Washington's legendary volcanoes - Mount St. Helens, Mount Rainier and Mount Adams - are the source of wild, free-flowing rivers and streams that rush through deep gorges and basalt canyons on their way to the Columbia River. Major portions of the most unique and wild rivers in Volcano Country have no permanent protection from new hydropower, water storage dams, or other harmful projects. Protecting the wild rivers of southwest Washington's Volcano Country under the Wild and Scenic Rivers Act - the strongest protection we can give to rivers - would permanently safeguard this region's unique and treasured natural heritage. As of 2008, the 40th anniversary of the Act, the National System protects more than 11,000 miles of 166 rivers in 38 states and the Commonwealth of Puerto Rico; this is a little more than one-quarter of one percent of the nation's rivers. By comparison, more than 75,000 large dams across the country have modified at least 600,000 miles, or about 17%, of American rivers.
The Gifford Pinchot National Forest features some of the nation’s most outstanding rivers. The unique geology that is responsible for excellent fish habitat, the scenic grandeur of these rivers, and the thrilling whitewater rapids has, however, also attracted considerable attention from hydropower developers. In the last two decades, there have been dozens of proposals for hydropower projects on Volcano Country rivers and their tributaries, including the Cispus, Wind, Cowlitz and Lewis. While we know of no hydropower projects currently proposed in Southwest Washington, there are several proposed for other parts of the state and in neighboring Oregon. Increasing concern over climate change as well as our nation’s current dependence on foreign oil is resulting in calls for new hydropower and water storage dams. Wild and Scenic River designation is the most effective way to ensure that they remain free-flowing and intact forever.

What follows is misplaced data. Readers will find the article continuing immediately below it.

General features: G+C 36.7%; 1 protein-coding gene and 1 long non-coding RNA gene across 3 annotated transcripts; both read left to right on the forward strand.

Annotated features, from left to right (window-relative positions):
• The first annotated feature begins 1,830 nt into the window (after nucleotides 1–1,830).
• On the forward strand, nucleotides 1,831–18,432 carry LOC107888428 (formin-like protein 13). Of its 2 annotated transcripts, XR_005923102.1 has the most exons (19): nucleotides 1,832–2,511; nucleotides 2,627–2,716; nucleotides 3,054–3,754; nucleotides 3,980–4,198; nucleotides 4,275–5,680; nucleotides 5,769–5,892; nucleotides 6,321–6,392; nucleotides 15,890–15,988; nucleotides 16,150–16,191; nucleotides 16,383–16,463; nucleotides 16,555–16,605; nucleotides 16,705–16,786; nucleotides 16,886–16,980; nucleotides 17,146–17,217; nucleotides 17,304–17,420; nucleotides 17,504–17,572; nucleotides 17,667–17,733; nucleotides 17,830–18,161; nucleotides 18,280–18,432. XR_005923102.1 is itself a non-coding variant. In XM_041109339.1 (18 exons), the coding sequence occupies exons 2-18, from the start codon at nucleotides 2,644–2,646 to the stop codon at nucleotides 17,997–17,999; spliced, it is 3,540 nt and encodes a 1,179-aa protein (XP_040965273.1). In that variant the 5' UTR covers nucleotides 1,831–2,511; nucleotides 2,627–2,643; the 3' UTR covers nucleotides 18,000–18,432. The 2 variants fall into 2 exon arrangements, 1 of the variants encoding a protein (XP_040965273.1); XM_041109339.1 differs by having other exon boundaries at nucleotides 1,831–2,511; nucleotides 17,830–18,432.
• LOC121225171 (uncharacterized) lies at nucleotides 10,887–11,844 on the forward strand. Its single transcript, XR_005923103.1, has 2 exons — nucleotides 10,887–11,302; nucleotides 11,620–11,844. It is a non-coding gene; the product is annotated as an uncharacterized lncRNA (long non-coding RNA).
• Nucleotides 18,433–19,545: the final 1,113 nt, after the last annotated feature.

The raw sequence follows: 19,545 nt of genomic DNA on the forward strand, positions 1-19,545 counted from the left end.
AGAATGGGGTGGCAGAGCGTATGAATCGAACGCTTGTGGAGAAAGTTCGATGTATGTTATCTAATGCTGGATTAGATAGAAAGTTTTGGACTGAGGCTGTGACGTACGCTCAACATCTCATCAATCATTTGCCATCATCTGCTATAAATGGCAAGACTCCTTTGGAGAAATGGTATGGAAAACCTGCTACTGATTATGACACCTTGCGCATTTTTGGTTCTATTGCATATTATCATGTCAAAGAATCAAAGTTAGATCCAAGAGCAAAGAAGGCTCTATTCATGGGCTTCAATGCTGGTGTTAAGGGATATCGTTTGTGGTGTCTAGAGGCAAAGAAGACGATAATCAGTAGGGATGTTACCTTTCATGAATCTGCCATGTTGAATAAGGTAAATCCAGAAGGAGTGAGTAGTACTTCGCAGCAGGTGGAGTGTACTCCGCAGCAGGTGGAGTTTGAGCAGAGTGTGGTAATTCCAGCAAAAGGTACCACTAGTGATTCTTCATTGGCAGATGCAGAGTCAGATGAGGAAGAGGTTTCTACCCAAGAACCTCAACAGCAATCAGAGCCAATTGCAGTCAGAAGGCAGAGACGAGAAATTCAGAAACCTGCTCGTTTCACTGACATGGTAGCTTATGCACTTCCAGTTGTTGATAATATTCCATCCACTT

If you are interested in learning more about this campaign
and how to get involved please contact Lisa Moscinski at 503.221.2102 ext. 104 or firstname.lastname@example.org or visit http://volcanocountryrivers.org/
. To learn more about the National Wild and Scenic River System please visit http://www.rivers.gov.